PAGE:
Communication Breakdown – it’s always the same…
Since Trump’s swearing in as president, he has consistently issued public messages, mostly through social media avenues that contradict those of his cabinet officials and even the men and women in the White House communications office, whose task it is to disseminate orderly and consonant information to the public through the press, radio and television.
This week has been remarkable in that respect. Secretary of State, Rex Tillerson reported that he had embarked on a diplomatic initiative involving private talks with North Korean officials, which were very likely indirectly brokered by China, where Tillerson had returned from his second visit on Saturday. Trump found the impulse to undercut his Secretary of State’s mission, irresistible:
The situation has been so pronounced and the effects and the risks so considerable, that it leaves open to speculation just what Trump’s motives are.
Why Does Trump kneecap administration officials and cabinet members with contradictory statements?
Is it a perverse form of entertainment for him? Is it his flying by the seat of his pants and lacking consideration of consequences – that leads him to compulsively disregard the ordinary rules of coordinating a coherent message?
Is it perhaps that Trump is opting not to take counsel from advisers within his administration or cabinet secretaries, but instead from, Fox News, Breitbart and Info Wars? We know he thinks he understands the world scene with keen insight because, according to him, “I watch the shows”:
Or is it solely that Trump interprets policy on the basis of little more than his limited imagination and the scant, policy and intelligence briefings from aides that he insists be two minutes or less – and that he reportedly does not read or sit for on most days? As one White House insider told Foreign Policy off the record:
“It’s kind of ridiculous how they are preparing to deal with Trump. It’s like they’re preparing to deal with a child — someone with a short attention span and mood who has no knowledge of NATO, no interest in in-depth policy issues, nothing. They’re freaking out.”
The possibility also exists that Trump feels free to blurt out disruptive and incoherent statements because there are likely to be, in his estimation, no repercussions from his political base and that doing so, distracts them (Trump voters) from his other messaging that contradicts his campaign promises.
And why, for example, do cabinet officials, like Tillerson remain on the job despite the spiteful and disrespectful behavior of the President? As the Los Angeles Times’ Doyle McManus put it recently;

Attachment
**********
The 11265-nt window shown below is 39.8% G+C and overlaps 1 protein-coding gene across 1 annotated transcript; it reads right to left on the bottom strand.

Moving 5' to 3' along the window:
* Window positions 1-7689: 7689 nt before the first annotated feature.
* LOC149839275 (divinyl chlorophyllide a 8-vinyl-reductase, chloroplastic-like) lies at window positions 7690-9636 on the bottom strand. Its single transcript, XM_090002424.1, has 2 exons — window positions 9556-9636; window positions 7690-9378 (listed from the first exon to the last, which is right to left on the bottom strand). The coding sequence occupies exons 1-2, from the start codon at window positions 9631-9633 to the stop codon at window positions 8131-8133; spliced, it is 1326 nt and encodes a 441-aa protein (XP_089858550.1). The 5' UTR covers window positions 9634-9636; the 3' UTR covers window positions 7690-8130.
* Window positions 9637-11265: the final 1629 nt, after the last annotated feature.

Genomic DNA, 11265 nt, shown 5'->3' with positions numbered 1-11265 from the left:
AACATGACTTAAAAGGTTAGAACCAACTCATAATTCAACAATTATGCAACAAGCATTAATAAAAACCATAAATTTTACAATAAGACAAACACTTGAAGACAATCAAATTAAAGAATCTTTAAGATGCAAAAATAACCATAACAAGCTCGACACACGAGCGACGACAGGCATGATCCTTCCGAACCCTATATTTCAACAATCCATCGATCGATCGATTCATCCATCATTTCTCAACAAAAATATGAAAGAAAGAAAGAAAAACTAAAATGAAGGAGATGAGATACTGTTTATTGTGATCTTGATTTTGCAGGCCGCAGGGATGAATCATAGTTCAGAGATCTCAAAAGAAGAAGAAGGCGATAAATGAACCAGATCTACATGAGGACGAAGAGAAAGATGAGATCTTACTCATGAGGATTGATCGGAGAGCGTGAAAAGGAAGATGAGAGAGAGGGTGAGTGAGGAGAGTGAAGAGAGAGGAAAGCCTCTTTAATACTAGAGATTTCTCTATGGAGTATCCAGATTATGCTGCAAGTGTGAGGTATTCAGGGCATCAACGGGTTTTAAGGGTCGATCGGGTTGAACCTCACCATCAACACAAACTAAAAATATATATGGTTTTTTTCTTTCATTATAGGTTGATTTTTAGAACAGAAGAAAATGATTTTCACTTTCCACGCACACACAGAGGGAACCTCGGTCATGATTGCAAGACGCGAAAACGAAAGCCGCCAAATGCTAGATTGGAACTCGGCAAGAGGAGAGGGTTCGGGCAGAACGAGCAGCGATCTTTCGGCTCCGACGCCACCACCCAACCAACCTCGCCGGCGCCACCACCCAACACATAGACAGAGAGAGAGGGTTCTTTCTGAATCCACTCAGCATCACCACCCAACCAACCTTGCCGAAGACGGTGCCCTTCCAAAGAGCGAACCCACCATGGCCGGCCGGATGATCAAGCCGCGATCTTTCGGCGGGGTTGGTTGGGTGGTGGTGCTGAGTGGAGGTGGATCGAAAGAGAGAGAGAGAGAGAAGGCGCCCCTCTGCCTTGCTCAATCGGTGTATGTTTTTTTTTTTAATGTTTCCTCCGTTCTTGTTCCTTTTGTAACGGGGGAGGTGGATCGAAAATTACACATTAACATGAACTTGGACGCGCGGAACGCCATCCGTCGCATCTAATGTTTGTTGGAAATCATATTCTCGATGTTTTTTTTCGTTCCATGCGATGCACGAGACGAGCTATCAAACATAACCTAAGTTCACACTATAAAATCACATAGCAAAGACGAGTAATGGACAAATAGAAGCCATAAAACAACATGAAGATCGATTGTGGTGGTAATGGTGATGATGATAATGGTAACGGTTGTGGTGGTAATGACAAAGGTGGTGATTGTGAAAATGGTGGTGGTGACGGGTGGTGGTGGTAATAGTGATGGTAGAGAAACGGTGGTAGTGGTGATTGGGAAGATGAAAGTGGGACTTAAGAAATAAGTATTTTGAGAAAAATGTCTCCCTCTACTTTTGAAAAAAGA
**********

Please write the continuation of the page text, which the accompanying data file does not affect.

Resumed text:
“Why does Tillerson stay? He won’t explain. If his goal is to turn himself into a human guardrail to stop Trump from driving foreign policy off a cliff, he deserves our thanks.”
It’s been amazing and excruciating to witness over this past seven plus months and the entire litany is beyond the scope of this article, but we’ll look back at some of the notables in particular.
Conflicting Messaging On Russia
- While Trump said “nobody really knows” if Russia intervened in the election in November last year, U.S. Ambassador to the United Nations, Nikki Haley told fellow diplomats that “everybody knows that Russia meddled in our elections.” Evidently she left Donald Trump out of the definition of “everybody”.
- Haley packaged Trump’s meeting with Russian leader Vladimir Putin in these terms, when speaking with CNN’s Dana Bash:
“What he did was bring up right away the election meddling, and he did that for a reason. One, he wanted … to basically look him in the eye, let him know that: ‘Yes, we know you meddled in our elections. Yes, we know you did it, and cut it out.’”
Trump felt compelled to counter that by later telling reporters about Putin’s “vehement” denial of wrongdoing, and that he, Trump, is “ready to move forward in working constructively with Russia.”
Contrary statements about Russia persisted in June, when Secretary of State, Rex Tillerson stated in a press conference that the president and Putin’s discussion touched on the move in Congress for further sanctions against Russia. Soon afterwards, Trump tweeted, “Sanctions were not discussed at my meeting with President Putin. Nothing will be done until the Ukrainian & Syrian problems are solved!
Israel and Palestine
- In May, Trump stumbled through a typically incoherent comment while in Israel:
“So I’m looking at two-state and one-state and I like the one that both parties like. I’m very happy with the one that both parties like. I could live with either one. I thought for a while that two state looked like it may be the easier of the two, but honestly if Bibi and if the Palestinians, if Israel and the Palestinians are happy, I’m happy with the one they like the best.”